You may have heard you can save a bundle of money by paying off your mortgage early. Have you ever asked yourself, “If I’m saving money, who is losing money?” Well, the answer is: your lender. Sometimes, especially with big commercial properties, lenders protect themselves against early payoffs by including pre-payment penalty clauses in their loan agreements.
Many lenders insist on pre-payment penalties to ensure their continued yield over a period of time. This allows them to cover their expenses, since their up-front fees to arrange the loan do not always cover the cost of doing the work. I’m sure you’ve seen the ads promising, “Refinance with us and we’ll pick up all the costs!” In some cases, that means lenders not only pay the title and escrow fees (and related transaction costs), they also pay the loan origination fees, which can add up to 1-2 percent or more of the loan amount.
If that loan is paid off in the first year (instead of over the course of 15 years), the lender will have suffered a significant loss. A friend of mine who does private party, owner occupied loans argues vehemently that his cost to put one new loan on the books is about $7500; and that doesn’t include the escrow costs, title insurance, or the drawing and recording of documents. In those situations, he’s not allowed to charge a pre-payment penalty. Consequently, he either charges an up-front fee to cover his costs or he assesses the situation carefully so he can be confident the loan will stay on the books long enough for him to recoup his costs.
Pre-payment penalties can take many forms. Typically, they are calculated based on some time frame for which the buyer is required to pay interest. If the loan is paid down or paid off early, the lender charges the penalties. In many cases, the lender will only accept a full pay off the loan if the payment includes the remaining principal plus 4-6 months’ worth of interest.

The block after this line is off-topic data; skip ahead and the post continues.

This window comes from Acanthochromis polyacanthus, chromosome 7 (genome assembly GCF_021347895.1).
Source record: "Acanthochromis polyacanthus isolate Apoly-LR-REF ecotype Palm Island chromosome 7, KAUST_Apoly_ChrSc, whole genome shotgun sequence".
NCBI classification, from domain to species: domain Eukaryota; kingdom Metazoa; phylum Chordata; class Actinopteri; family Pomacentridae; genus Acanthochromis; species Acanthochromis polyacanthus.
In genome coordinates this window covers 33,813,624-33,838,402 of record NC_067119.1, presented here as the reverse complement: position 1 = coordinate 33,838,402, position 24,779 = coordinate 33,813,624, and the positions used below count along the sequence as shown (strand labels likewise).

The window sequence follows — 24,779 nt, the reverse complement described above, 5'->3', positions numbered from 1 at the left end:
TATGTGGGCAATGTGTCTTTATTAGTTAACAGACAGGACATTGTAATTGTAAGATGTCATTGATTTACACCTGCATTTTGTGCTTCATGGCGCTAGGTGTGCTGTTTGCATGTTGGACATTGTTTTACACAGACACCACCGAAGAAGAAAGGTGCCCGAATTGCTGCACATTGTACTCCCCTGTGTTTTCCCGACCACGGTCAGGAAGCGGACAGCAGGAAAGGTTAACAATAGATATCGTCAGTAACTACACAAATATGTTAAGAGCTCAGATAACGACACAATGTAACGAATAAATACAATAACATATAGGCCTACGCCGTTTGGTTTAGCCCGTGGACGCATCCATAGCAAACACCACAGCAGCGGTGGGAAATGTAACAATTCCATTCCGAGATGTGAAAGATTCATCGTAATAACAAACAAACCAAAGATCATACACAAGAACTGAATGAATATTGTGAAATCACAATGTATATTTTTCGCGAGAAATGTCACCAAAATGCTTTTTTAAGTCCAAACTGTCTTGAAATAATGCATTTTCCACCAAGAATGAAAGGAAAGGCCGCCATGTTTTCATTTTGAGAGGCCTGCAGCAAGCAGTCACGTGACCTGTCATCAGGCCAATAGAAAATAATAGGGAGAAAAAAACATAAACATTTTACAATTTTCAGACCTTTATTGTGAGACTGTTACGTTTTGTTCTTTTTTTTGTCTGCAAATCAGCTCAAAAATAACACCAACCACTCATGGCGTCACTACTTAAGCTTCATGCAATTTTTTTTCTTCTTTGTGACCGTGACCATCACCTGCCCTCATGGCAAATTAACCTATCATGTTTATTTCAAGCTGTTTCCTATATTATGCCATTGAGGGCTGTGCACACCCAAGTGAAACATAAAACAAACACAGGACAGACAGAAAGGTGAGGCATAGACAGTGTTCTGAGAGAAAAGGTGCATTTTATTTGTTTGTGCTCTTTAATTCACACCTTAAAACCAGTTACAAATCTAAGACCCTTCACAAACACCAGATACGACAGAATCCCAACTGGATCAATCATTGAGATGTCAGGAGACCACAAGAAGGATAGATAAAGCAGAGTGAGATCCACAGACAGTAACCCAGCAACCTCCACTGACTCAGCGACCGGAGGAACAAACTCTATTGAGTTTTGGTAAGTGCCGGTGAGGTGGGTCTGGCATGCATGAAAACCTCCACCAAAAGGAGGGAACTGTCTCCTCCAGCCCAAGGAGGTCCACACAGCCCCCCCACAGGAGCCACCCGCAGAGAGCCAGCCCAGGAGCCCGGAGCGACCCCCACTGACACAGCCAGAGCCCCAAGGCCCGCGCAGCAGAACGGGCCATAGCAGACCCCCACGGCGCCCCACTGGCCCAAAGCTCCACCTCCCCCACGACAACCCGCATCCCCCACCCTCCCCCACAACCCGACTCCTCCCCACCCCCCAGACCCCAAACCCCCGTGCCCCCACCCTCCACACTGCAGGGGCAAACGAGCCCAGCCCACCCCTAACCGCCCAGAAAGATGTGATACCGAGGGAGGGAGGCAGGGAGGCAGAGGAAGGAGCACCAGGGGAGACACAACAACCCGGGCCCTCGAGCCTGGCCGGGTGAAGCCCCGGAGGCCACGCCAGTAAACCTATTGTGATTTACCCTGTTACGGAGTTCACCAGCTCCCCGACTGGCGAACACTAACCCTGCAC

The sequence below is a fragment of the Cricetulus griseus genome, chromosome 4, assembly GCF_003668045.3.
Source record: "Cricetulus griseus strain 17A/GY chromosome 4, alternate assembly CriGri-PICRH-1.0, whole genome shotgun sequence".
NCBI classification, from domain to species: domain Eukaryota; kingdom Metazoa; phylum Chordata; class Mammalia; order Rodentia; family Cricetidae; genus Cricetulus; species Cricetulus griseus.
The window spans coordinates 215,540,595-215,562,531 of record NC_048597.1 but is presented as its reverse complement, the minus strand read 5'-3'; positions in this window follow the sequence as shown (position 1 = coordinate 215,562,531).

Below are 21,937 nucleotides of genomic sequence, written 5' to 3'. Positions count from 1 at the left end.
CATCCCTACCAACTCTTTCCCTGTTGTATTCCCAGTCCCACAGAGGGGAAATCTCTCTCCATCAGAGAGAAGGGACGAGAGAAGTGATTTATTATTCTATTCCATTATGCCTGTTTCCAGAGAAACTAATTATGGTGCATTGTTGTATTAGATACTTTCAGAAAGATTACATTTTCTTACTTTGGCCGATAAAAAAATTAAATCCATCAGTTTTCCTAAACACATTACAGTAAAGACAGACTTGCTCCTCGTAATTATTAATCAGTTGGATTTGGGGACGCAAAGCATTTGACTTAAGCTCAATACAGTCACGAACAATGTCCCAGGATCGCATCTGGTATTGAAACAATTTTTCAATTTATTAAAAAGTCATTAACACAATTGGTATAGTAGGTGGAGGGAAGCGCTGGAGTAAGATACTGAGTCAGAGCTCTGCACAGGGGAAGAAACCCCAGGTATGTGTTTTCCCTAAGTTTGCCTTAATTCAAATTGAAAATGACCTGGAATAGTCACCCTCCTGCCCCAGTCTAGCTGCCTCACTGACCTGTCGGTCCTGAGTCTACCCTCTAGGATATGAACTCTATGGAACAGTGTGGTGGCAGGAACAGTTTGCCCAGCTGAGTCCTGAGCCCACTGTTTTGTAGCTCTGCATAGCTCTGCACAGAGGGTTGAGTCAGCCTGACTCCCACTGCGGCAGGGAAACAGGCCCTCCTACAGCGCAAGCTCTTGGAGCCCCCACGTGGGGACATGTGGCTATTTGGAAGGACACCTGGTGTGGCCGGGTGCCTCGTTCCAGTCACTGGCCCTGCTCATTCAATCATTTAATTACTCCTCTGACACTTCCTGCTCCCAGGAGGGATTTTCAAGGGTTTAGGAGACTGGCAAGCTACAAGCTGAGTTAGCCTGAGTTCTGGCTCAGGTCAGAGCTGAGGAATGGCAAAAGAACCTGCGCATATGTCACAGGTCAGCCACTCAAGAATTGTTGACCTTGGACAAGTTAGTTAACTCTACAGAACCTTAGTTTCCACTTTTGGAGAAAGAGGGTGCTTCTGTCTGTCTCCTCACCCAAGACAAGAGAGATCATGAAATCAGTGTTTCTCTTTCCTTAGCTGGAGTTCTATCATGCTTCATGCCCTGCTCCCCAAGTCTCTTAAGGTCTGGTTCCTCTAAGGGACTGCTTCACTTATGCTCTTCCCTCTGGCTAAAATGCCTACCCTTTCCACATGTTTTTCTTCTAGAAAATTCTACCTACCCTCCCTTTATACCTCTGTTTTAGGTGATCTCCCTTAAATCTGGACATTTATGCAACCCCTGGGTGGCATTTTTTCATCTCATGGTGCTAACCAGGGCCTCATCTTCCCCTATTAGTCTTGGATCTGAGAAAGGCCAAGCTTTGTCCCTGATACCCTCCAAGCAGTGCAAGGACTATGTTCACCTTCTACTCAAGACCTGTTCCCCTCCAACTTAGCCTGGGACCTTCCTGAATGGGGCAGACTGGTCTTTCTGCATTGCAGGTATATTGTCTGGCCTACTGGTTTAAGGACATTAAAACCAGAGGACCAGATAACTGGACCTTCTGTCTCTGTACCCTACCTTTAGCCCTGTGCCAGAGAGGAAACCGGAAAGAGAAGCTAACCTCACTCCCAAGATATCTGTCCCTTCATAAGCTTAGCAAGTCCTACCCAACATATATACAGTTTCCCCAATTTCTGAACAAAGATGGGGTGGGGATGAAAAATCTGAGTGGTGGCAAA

Most lenders hide pre-payment penalty details in plain sight. All pre-payment penalties must be clearly outlined in the loan agreement, but reading through the verbiage and understanding it might require a law degree and a finance background, especially if you want to negotiate on this point.
Although I said “plain sight,” many of the people who read the pre-payment penalty clause don’t know what they’re looking for. It may be referred to as a “yield maintenance provision” or similar title. And like I said, even if you know you should be paying attention, this stuff is dry; I call it bedtime reading (that is, if you’re trying to fall asleep).
The short story of yield maintenance provisions is this: the lender wants to be sure their investment is protected and their long-term yields will be realized. So if your 30-year loan was written at 8 percent ten years ago and you want to refinance it today at 5 percent, the lender will require a penalty of 3 percent of the loan amount times 20 years. Most of us will never experience a yield maintenance provision pre-payment penalty as they are fairly exclusive to very large commercial loans. However, this is the prime example of why it is so important to READ YOUR LOAN DOCUMENTS.
Pre-payment penalties are a negotiable item and many times a lender will be willing to forego (or reduce) a pre-payment penalty in return for a higher interest rate, a lower loan-to-value ratio, or a higher up-front fee. But if you don’t read your loan documents, you won’t know about the penalties. If you don’t know about the penalties, you won’t know you need to negotiate.
If you have questions about real estate or property management, please contact me at firstname.lastname@example.org or call (707) 462-4000. If you’d like to read previous articles, visit my blog at www.richardselzer.com. Dick Selzer is a real estate broker who has been in the business for more than 40 years.